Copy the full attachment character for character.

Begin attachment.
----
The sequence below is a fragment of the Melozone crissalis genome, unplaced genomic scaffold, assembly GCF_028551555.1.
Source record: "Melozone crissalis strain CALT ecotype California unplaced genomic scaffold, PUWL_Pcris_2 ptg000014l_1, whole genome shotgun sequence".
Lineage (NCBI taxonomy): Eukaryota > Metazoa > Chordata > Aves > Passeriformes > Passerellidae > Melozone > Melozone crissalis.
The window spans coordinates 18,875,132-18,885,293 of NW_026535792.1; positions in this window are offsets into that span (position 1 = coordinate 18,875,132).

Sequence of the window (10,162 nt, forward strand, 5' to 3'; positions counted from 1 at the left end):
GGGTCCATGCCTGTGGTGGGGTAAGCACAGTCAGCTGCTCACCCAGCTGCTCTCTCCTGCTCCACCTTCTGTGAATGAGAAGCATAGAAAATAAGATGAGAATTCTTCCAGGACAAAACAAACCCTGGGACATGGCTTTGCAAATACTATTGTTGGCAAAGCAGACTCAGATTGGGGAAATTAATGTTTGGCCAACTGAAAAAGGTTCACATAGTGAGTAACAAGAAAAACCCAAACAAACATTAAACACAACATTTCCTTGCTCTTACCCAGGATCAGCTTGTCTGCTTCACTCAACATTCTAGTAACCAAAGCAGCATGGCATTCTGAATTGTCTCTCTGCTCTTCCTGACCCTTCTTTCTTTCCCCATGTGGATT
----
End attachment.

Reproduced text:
The sequence below is a fragment of the Melozone crissalis genome, unplaced genomic scaffold, assembly GCF_028551555.1.
Source record: "Melozone crissalis strain CALT ecotype California unplaced genomic scaffold, PUWL_Pcris_2 ptg000014l_1, whole genome shotgun sequence".
Lineage (NCBI taxonomy): Eukaryota > Metazoa > Chordata > Aves > Passeriformes > Passerellidae > Melozone > Melozone crissalis.
The window spans coordinates 18,875,132-18,885,293 of NW_026535792.1; positions in this window are offsets into that span (position 1 = coordinate 18,875,132).

Sequence of the window (10,162 nt, forward strand, 5' to 3'; positions counted from 1 at the left end):
GGGTCCATGCCTGTGGTGGGGTAAGCACAGTCAGCTGCTCACCCAGCTGCTCTCTCCTGCTCCACCTTCTGTGAATGAGAAGCATAGAAAATAAGATGAGAATTCTTCCAGGACAAAACAAACCCTGGGACATGGCTTTGCAAATACTATTGTTGGCAAAGCAGACTCAGATTGGGGAAATTAATGTTTGGCCAACTGAAAAAGGTTCACATAGTGAGTAACAAGAAAAACCCAAACAAACATTAAACACAACATTTCCTTGCTCTTACCCAGGATCAGCTTGTCTGCTTCACTCAACATTCTAGTAACCAAAGCAGCATGGCATTCTGAATTGTCTCTCTGCTCTTCCTGACCCTTCTTTCTTTCCCCATGTGGATT